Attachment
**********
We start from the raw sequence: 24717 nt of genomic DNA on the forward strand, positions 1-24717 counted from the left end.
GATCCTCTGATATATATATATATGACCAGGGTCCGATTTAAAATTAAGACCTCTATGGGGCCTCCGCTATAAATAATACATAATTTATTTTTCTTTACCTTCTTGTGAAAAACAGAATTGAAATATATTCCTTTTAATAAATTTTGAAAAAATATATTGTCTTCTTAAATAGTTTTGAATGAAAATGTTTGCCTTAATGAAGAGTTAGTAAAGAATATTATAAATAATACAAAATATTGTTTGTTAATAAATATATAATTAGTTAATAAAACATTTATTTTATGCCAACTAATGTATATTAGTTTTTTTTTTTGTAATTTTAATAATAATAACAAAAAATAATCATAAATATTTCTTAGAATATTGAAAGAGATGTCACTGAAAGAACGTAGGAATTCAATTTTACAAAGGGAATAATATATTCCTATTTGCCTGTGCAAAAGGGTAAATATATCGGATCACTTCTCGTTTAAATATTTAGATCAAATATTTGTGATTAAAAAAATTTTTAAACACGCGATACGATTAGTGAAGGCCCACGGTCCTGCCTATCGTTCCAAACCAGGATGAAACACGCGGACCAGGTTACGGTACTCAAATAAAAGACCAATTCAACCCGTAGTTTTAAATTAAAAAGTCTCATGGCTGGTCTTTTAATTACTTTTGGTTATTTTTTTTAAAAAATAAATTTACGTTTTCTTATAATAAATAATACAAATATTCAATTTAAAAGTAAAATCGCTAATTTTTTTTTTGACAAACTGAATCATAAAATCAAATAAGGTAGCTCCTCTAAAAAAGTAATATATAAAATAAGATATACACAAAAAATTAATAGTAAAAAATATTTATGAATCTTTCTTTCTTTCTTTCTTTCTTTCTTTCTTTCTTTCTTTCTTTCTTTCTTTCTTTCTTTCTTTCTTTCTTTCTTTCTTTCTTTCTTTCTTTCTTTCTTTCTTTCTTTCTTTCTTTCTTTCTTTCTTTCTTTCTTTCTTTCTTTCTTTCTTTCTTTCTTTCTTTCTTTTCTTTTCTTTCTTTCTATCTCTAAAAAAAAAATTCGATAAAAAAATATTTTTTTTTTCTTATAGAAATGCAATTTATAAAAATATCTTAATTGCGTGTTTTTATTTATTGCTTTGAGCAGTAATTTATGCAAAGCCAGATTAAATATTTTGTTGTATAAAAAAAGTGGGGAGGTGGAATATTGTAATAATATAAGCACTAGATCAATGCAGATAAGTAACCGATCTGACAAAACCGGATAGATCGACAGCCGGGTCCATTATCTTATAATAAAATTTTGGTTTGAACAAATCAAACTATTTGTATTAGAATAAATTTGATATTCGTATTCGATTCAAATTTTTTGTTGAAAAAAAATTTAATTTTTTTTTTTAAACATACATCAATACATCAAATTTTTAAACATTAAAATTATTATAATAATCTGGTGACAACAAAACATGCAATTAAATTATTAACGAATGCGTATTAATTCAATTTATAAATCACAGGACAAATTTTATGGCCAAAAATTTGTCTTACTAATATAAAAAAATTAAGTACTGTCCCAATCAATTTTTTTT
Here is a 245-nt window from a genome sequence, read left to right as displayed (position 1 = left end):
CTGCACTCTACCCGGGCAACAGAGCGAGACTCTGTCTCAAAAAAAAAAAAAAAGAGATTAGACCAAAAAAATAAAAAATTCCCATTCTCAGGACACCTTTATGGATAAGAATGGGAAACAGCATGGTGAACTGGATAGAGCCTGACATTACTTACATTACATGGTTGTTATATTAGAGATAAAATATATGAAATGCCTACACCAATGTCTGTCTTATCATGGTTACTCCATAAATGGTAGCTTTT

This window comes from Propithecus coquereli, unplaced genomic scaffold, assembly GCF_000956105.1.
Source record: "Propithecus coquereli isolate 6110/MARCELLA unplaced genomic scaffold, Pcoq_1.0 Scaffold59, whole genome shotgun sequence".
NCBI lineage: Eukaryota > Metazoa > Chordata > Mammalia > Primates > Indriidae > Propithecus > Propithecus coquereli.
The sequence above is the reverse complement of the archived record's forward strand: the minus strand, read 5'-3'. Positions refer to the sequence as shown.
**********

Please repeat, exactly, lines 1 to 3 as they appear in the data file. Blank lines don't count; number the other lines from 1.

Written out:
We start from the raw sequence: 24717 nt of genomic DNA on the forward strand, positions 1-24717 counted from the left end.
GATCCTCTGATATATATATATATGACCAGGGTCCGATTTAAAATTAAGACCTCTATGGGGCCTCCGCTATAAATAATACATAATTTATTTTTCTTTACCTTCTTGTGAAAAACAGAATTGAAATATATTCCTTTTAATAAATTTTGAAAAAATATATTGTCTTCTTAAATAGTTTTGAATGAAAATGTTTGCCTTAATGAAGAGTTAGTAAAGAATATTATAAATAATACAAAATATTGTTTGTTAATAAATATATAATTAGTTAATAAAACATTTATTTTATGCCAACTAATGTATATTAGTTTTTTTTTTTGTAATTTTAATAATAATAACAAAAAATAATCATAAATATTTCTTAGAATATTGAAAGAGATGTCACTGAAAGAACGTAGGAATTCAATTTTACAAAGGGAATAATATATTCCTATTTGCCTGTGCAAAAGGGTAAATATATCGGATCACTTCTCGTTTAAATATTTAGATCAAATATTTGTGATTAAAAAAATTTTTAAACACGCGATACGATTAGTGAAGGCCCACGGTCCTGCCTATCGTTCCAAACCAGGATGAAACACGCGGACCAGGTTACGGTACTCAAATAAAAGACCAATTCAACCCGTAGTTTTAAATTAAAAAGTCTCATGGCTGGTCTTTTAATTACTTTTGGTTATTTTTTTTAAAAAATAAATTTACGTTTTCTTATAATAAATAATACAAATATTCAATTTAAAAGTAAAATCGCTAATTTTTTTTTTGACAAACTGAATCATAAAATCAAATAAGGTAGCTCCTCTAAAAAAGTAATATATAAAATAAGATATACACAAAAAATTAATAGTAAAAAATATTTATGAATCTTTCTTTCTTTCTTTCTTTCTTTCTTTCTTTCTTTCTTTCTTTCTTTCTTTCTTTCTTTCTTTCTTTCTTTCTTTCTTTCTTTCTTTCTTTCTTTCTTTCTTTCTTTCTTTCTTTCTTTCTTTCTTTCTTTCTTTCTTTCTTTCTTTCTTTCTTTCTTTCTTTCTTTTCTTTTCTTTCTTTCTATCTCTAAAAAAAAAATTCGATAAAAAAATATTTTTTTTTTCTTATAGAAATGCAATTTATAAAAATATCTTAATTGCGTGTTTTTATTTATTGCTTTGAGCAGTAATTTATGCAAAGCCAGATTAAATATTTTGTTGTATAAAAAAAGTGGGGAGGTGGAATATTGTAATAATATAAGCACTAGATCAATGCAGATAAGTAACCGATCTGACAAAACCGGATAGATCGACAGCCGGGTCCATTATCTTATAATAAAATTTTGGTTTGAACAAATCAAACTATTTGTATTAGAATAAATTTGATATTCGTATTCGATTCAAATTTTTTGTTGAAAAAAAATTTAATTTTTTTTTTTAAACATACATCAATACATCAAATTTTTAAACATTAAAATTATTATAATAATCTGGTGACAACAAAACATGCAATTAAATTATTAACGAATGCGTATTAATTCAATTTATAAATCACAGGACAAATTTTATGGCCAAAAATTTGTCTTACTAATATAAAAAAATTAAGTACTGTCCCAATCAATTTTTTTT
Here is a 245-nt window from a genome sequence, read left to right as displayed (position 1 = left end):